Dick Thijssen has been appointed Professor of Cardiovascular Physiology at Radboud university medical center / Radboud University, effective August 1. His field of research is the prevention of cardiovascular disease. In particular, he looks at the influence of exercise on the heart and blood vessels.
"How does exercise protect us from cardiovascular disease?" is the question that has been on Dick Thijssen's (Boxmeer, 1979) mind since 2000, when he began his studies in Biomedical Sciences in Nijmegen as a student. "We know for a long time that exercise lowers the risk of cardiovascular disease (CVD), but we still don't actually know exactly the reasons why." The interest in exercise and health goes back even further. "That's why I first completed a course in physical therapy. But I wanted the depth of research, so I decided to proceed after finishing physical therapy."
Combining Liverpool and Nijmegen
After obtaining his PhD in Nijmegen in 2007 (title of thesis: The role of endothelin-1 in the regulation of vascular tone in deconditioning and aging), Thijssen obtained a Rubicon grant to work as a postdoc in Liverpool, at John Moores University, arguably the best place for researchers interested in the role of exercise on our health. "The facilities there for sports research are second to none. It's huge, several tests can be administered at the same time. And they are also advanced in terms of technology." It was here that he took his first steps in examining the role that exercise and exertion play in reducing the risk of CVD. He became Professor of Cardiovascular Physiology and Exercise in Liverpool, splitting his time between Nijmegen and Liverpool. "Until the outbreak of COVID-19, I split my time 50/50. In the last 1.5 years, the focus has been more on Nijmegen, and will continue to be."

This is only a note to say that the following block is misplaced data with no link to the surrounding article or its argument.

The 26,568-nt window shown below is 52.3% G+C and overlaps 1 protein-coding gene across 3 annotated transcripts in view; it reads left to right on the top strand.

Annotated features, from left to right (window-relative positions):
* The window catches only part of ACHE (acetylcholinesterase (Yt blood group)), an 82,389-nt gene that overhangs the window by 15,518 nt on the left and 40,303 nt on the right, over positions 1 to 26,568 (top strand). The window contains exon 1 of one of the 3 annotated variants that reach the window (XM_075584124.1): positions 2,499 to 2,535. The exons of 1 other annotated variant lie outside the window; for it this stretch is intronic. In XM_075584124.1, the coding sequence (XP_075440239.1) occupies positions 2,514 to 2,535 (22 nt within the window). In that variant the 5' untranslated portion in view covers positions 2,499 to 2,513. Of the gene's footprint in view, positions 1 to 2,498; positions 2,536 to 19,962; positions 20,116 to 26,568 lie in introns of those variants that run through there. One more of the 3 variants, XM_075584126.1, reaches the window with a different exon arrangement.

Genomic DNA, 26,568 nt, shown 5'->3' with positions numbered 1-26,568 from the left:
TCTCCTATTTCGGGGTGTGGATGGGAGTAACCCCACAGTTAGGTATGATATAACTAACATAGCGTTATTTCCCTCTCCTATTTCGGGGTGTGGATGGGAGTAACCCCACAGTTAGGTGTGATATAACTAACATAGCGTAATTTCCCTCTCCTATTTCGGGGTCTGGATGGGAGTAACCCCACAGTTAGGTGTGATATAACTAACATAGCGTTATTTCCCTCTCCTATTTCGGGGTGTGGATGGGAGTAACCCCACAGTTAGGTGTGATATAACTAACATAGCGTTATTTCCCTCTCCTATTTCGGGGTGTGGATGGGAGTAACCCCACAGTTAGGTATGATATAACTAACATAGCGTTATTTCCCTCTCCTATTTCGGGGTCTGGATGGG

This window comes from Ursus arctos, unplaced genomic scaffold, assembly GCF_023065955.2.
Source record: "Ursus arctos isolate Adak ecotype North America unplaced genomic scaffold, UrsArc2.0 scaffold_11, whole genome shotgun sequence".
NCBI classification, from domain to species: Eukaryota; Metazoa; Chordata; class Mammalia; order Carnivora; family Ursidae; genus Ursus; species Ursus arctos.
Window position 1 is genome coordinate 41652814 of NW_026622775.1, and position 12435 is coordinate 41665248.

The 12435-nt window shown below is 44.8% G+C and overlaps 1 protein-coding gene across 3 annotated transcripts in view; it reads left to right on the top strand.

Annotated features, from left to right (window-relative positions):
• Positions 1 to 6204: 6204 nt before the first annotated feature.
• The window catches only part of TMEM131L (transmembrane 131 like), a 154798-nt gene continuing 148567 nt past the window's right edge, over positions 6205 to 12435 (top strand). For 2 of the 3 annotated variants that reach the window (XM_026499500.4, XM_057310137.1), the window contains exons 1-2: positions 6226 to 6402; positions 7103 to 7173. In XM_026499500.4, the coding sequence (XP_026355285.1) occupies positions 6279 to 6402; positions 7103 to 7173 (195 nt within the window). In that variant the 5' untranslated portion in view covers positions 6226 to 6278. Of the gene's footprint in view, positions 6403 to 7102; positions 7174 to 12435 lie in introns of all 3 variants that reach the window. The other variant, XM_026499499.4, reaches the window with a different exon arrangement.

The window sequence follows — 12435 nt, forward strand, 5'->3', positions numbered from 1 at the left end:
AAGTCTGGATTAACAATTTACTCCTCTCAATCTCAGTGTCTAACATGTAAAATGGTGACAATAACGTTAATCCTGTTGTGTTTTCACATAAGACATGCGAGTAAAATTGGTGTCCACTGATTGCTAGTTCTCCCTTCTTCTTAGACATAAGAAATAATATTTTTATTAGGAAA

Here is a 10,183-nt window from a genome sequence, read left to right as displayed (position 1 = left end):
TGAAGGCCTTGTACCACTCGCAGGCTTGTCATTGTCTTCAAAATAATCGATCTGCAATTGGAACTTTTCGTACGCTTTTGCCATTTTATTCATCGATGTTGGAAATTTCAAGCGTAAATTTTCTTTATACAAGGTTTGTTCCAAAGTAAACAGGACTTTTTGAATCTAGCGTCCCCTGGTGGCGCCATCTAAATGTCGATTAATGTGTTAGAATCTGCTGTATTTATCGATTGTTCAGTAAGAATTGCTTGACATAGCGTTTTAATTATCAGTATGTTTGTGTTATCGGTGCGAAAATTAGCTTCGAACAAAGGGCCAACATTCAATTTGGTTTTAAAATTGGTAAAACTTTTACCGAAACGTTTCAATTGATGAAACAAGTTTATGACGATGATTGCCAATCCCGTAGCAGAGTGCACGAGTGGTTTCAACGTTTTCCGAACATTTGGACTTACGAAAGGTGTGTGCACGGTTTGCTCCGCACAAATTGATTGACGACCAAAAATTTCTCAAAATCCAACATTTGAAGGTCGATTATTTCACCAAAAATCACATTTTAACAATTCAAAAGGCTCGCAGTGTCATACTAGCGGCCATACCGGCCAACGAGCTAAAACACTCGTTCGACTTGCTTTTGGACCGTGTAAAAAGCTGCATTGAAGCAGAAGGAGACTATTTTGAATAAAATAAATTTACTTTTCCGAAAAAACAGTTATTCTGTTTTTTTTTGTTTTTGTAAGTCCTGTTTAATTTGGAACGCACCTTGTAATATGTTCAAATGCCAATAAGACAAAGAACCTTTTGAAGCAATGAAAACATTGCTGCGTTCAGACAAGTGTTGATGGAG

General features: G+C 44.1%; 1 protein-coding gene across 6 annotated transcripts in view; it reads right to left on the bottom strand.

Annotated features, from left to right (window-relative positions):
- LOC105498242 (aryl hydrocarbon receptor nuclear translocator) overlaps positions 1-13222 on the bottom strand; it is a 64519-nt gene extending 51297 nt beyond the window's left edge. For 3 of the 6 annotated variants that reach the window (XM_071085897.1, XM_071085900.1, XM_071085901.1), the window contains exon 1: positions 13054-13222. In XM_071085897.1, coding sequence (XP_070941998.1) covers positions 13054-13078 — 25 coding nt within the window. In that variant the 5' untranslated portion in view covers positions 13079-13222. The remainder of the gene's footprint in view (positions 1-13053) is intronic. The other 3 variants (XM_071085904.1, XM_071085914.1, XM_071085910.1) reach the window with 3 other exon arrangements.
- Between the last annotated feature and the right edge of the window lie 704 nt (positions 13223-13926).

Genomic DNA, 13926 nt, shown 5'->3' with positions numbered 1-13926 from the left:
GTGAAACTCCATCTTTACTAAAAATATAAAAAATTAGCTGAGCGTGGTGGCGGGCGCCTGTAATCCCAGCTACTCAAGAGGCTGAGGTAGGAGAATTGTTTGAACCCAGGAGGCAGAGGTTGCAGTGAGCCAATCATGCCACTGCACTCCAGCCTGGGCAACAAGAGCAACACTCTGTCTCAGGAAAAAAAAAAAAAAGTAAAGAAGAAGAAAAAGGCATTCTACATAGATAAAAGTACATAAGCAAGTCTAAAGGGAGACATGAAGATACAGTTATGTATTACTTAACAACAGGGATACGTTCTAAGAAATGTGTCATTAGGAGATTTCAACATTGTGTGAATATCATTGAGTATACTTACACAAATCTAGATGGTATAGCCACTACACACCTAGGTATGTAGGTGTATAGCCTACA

Cardiovascular disease prevention
Thijssen wants a better understanding of the mechanisms on the impact of exercise on blood vessels, because better understanding of the underlying mechanisms leads to better treatments and interventions. "How great should the exertion be? We see, for example, that single bouts of exercise already has protective effects. What are the mechanisms underlying these effects, what do we learn from them, and how do these effects relate to more intensive or regular exercise training?"
Here, he focuses on both the prevention of cardiovascular disease, including promoting a healthy lifestyle, and the prevention of clinical complications in CVD patients. For example, he studied the impact of so-called high intensity training in the rehabilitation of CVD patients. Partly due to his research, these modes of exercise have now been widely implemented in cardiac rehabilitation. Thijssen: "But we also study the best way to prepare someone for surgery. The better the blood vessels, the better someone will recover."
Is sitting the new smoking?
Another type of study Thijssen will conduct in the coming years focuses on sitting behaviour. He nuances the comment that sitting is the new smoking. "One hour of sitting is not necessarily bad, but one cigarette is," he explains. Still, we need to interrupt this sitting regularly, he says. "We know that sitting less lowers the risk of cardiovascular disease, but again, the question is: what are the mechanisms that make sitting bad for our health? Only when we know that, can we develop targeted interventions."
In this regard, the patient and his/her motivation is crucial to basically all of Thijssen's research: "I collaborate significantly with people in the clinic, especially with the Department of Cardiology. Including patients in developing our ideas, whether it's about sitting or about exercise in general, has important benefits for research. Every patient (group) has their own challenges and bumps. We can come up with a perfect plan on paper, but if the patient doesn't adopt the strategy, it's not a perfect plan."
Prof. Dr. D.H.J. Thijssen to Professor of 'Cardiovascular Physiology' appointment August 1, 2021, for 5 years.
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